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Engine inside back wheel Motorcycle

Use spokeless wheels then use area inside of wheels for motor and such
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Baseing a motorcycle wheel idea on a motorcycle I've seen a magazine where the wheels were spokeless and just an outside rim used with nothing inside (think huge rim bearings). I thought, why not put the motor and trans inside the back wheel too now since it's empty inside the wheel. Make the back wheel larger if need be to fit the engine and trans. Then, since the motorcycle's engine is not under the rider anymore, move the seat down to near the ground on top of the bottom frame pipes. The front wheel could be small with long handlebars and it would look a little like a low riding dragster motorcycle. If the front wheel was spokeless, electronics or other items could be housed inside the front wheel too. It would have a low center of gravity so it should be quite stable. The motor cycle would look something like this... o__/O
swirlingbrain, Jul 15 2003

Honda P-50 http://www.transit-...ue/ny/honda_p50.jpg
But nobody calls it a "motorcycle". [Amos Kito, Oct 04 2004, last modified Nov 30 2008]

Kind of like this? http://www.osmos-wh...lication_motos.asp#
Motorcycles with hubless wheels. Drive mechanism is located inside the wheels. [ato_de, Oct 04 2004]

Motor wheels http://www.nytimes....ircuits/02next.html
...or possibly wheel motors. [DrCurry, Oct 04 2004]

Electric bike using this idea http://www.nytimes....007&partner=NEOBIKE
Former US presidential candidate General Wesley Clark owns a company that makes electric bicycles with in-wheel drive. [pbx, Oct 04 2004]

Smith Motor Wheel http://www.ohtm.org/eng_smith.html
[afinehowdoyoudo, Jul 12 2008]

Similar seat layout. http://www.allameri...alligator_home.html
Vroom Vroom. [Giblet, Jul 14 2008]

[link]






       This may work in concept if a small displacement rotary engine could be housed inside a big wheel. The main drawback I can see is that the unsprung weight would be huge, leading to handling difficulties.
egbert, Jul 15 2003
  

       Such a good idea, this was thought of ages ago (1930's? may be 1950's). They called them 'stinkwheels', with a 50 or 75cc two-stroke engine. You see them occasionally in museums, but they never really took off (no wings, you see). They were fitted to slightly uprated bicycles. Don't know about the dragster idea, though.
steamboatman, Jul 15 2003
  

       What [egbert] says, the unsprung weight would be detrimental. Of course, if it was a hardtail . . . .
bristolz, Jul 15 2003
  

       The Honda P-50 mo-ped, circa 1965, had the engine on the back tire. When you got a flat -- and it always seemed to be the back tire -- you'd have to remove the engine. It was best to have two people on hand for that job.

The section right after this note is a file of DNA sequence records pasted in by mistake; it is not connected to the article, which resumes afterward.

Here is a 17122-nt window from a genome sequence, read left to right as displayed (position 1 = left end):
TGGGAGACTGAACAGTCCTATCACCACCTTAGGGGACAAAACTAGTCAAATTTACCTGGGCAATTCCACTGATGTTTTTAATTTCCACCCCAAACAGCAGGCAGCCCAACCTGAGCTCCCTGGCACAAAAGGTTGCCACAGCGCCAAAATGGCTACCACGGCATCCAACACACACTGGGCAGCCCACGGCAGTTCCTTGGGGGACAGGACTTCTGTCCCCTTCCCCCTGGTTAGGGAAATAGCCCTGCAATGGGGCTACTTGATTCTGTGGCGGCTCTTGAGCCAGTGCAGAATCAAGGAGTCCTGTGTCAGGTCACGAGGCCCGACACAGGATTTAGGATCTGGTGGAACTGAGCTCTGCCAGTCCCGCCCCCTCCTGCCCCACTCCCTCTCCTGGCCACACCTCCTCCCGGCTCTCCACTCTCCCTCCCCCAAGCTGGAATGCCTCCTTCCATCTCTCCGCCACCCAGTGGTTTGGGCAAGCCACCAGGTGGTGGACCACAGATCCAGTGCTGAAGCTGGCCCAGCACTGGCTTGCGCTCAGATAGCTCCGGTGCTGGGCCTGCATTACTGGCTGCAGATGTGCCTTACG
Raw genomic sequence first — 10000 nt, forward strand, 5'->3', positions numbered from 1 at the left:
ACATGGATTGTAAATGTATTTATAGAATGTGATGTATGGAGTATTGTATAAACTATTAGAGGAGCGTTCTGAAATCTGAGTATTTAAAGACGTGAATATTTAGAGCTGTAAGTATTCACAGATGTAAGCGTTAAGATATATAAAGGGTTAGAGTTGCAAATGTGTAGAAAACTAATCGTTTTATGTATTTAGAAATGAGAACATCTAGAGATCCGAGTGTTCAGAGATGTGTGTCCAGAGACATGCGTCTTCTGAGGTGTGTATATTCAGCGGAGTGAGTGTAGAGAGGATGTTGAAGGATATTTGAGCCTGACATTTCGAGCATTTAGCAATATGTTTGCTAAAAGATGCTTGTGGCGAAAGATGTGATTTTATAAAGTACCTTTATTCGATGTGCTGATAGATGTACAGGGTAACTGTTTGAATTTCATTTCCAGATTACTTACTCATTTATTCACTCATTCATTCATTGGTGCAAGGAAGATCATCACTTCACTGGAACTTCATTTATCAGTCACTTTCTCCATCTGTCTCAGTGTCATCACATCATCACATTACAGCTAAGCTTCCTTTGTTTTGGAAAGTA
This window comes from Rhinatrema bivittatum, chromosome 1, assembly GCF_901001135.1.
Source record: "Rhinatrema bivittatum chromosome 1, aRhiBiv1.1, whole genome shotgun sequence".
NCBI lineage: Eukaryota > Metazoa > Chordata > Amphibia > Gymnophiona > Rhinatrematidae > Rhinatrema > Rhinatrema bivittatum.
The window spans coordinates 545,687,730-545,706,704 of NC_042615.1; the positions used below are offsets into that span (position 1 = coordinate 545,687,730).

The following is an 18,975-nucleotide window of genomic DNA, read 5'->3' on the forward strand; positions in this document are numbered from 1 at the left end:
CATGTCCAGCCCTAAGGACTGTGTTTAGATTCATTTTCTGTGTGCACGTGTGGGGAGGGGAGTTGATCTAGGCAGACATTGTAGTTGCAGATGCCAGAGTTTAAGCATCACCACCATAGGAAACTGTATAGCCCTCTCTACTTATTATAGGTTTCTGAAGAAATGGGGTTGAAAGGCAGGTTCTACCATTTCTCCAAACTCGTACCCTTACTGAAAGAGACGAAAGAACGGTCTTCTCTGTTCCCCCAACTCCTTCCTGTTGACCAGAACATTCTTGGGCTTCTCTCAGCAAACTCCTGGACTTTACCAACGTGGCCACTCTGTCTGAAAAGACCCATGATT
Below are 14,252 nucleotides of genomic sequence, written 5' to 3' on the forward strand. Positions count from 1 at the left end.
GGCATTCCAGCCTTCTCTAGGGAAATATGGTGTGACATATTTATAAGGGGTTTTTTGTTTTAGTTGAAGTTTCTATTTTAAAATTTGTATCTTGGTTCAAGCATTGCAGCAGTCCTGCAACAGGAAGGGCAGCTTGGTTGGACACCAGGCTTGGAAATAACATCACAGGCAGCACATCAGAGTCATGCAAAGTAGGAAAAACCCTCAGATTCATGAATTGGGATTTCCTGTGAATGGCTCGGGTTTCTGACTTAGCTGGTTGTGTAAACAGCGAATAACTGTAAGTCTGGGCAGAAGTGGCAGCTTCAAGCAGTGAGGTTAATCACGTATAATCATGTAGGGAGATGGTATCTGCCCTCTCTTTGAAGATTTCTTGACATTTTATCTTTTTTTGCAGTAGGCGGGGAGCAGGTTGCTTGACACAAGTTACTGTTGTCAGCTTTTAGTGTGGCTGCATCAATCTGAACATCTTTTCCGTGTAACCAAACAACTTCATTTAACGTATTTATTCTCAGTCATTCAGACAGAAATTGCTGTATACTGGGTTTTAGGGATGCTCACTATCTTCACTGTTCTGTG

Amos Kito, Jul 15 2003
  

       Can't be good for durability to have that close of contact coupling between whatever pothole you're driving over and the engine.
RayfordSteele, Jul 15 2003
  

       almost been done. I got a calender a couple of years ago from the Guggenheim Museum "motorcyle as art" show. My favorite picture was some 1920s german bike that had a rotary radial engine built inside the FRONT wheel, like doing in the rear wheel wasn't enough of a challenge. I think it was a 5-cylinder. Easily the most bizarre motorcycle setup I've ever heard of. Great stuff.
dumbassengineer, Feb 06 2004
  

       Cyclemaster / uk used to build a 35cc 1 cylinder 2 stroke inside the back- wheel c.1950s. I've got one in the garage - rebuilt and working.   

       You have to pedal like hell and let the clutch out to start it. It has back pedal braking, and a thumb throttle. There are two hand operated brakes using solid pull rods. Quite difficult to control with clutch and brake on left, and brake and throttle on right.   

       The bicycle is a standard safety design: Raleigh. Not the reclined idea that you have, though.   

       The two stroke is quite noisy - would you want your head so close?
Ling, Feb 09 2004
  

       anyone thought about the gyro effect sounds like serious handling issues
engineer1, Feb 11 2004
  

       i like the electric approach. adapt segway tech to make riding a wheelie so much easier.
xx, Apr 16 2004
  

       The whole idea of riding that low promises one main problem...visability. That close to the ground you can't see what's coming. Also, in a head on accident of any kind you would have the front frame, forks and entire front wheel (electronics included) shoved up into that sunless district after ripping your manhood off (ewwwwww!) The idea is cool, but I have yet to hear a practical reason for doing this.
legamin, Mar 02 2005
  

       using a smallish engins, incorporate a suspension inside the wheel as well, power both front and rear wheels with engines/suspensions inside both. Cool idea, but as stated before, no real compelling reason to do this.
whlanteigne, Sep 25 2005
  

       some one made an engine and wheel type that replaces the front wheel of a bicycle
Earth 2nd generation, Jul 12 2008
  

       Sach-Huret made a 2-stroke version of just what you describe,for bicycles, in the 70s or 80s. Couldnt find a link though.
afinehowdoyoudo, Jul 12 2008
  

       I gave a plus for the simplest and most effective drawing I've ever seen.
Giblet, Jul 14 2008
  
      
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